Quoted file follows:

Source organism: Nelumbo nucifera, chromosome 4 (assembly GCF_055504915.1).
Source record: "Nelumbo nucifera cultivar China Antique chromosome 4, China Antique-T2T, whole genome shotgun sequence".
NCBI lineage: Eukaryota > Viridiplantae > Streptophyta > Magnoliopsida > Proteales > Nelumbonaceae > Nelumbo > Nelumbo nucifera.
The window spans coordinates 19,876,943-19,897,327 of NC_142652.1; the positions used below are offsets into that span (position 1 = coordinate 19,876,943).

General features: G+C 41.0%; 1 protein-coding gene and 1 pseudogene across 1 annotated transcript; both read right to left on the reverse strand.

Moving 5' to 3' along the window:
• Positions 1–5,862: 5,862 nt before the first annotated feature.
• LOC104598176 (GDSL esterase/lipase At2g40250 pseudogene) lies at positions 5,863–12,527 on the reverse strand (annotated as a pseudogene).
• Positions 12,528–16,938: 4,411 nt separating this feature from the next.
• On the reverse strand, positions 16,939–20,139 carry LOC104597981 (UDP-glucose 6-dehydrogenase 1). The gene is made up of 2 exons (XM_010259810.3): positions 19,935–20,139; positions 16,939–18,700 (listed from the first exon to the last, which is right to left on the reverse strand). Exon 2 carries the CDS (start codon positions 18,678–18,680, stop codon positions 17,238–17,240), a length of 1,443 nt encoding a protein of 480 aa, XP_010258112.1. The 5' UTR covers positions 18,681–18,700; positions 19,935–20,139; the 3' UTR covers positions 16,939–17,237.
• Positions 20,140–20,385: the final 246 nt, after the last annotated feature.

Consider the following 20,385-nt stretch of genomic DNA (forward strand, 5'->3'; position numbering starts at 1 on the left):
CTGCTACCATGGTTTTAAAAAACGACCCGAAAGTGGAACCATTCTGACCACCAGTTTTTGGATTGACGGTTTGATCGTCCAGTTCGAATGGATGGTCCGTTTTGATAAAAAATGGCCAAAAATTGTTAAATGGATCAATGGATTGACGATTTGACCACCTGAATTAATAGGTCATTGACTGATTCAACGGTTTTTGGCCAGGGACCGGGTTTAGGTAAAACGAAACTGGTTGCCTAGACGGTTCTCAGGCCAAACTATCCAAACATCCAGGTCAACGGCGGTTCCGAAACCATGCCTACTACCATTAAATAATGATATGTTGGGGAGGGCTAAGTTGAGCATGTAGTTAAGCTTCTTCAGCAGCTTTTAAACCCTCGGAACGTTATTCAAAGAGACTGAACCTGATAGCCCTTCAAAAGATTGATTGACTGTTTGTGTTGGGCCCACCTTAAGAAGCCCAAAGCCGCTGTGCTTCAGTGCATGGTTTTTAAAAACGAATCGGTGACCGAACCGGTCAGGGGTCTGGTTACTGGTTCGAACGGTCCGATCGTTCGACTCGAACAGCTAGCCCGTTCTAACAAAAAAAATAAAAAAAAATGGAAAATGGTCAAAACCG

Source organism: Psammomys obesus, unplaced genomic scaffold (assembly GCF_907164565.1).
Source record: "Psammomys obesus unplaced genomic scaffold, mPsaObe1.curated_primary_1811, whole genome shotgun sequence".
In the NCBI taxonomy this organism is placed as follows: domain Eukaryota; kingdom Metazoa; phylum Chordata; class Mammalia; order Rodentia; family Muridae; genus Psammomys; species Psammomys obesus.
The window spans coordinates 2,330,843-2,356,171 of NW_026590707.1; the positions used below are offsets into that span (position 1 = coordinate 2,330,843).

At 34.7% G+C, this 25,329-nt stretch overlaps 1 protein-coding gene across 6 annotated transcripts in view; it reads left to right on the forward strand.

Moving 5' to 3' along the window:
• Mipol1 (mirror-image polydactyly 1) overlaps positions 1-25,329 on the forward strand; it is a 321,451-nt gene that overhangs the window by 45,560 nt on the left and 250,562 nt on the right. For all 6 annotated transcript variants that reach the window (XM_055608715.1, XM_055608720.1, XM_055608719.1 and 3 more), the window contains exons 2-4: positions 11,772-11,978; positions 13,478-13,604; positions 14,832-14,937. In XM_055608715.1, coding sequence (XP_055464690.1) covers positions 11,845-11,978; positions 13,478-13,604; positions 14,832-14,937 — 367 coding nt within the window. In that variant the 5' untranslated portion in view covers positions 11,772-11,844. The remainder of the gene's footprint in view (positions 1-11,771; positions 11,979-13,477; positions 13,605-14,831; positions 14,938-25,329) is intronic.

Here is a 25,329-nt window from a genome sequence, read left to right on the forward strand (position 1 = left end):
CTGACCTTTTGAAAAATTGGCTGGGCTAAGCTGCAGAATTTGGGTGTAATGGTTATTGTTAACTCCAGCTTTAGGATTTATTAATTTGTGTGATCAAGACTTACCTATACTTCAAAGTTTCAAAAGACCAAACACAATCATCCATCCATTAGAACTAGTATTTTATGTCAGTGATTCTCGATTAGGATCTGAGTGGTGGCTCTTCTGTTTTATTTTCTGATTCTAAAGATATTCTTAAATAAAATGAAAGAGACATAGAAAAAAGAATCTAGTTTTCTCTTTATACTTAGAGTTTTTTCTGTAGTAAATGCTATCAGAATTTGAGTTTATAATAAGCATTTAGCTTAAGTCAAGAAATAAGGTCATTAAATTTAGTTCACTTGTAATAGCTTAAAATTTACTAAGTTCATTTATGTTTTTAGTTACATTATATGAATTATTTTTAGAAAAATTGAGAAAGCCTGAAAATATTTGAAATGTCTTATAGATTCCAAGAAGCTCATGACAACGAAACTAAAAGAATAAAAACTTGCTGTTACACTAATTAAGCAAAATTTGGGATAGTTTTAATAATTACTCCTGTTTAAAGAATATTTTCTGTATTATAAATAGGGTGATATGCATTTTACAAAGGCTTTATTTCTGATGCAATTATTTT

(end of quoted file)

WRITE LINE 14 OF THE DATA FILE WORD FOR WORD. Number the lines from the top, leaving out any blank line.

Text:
Source organism: Psammomys obesus, unplaced genomic scaffold (assembly GCF_907164565.1).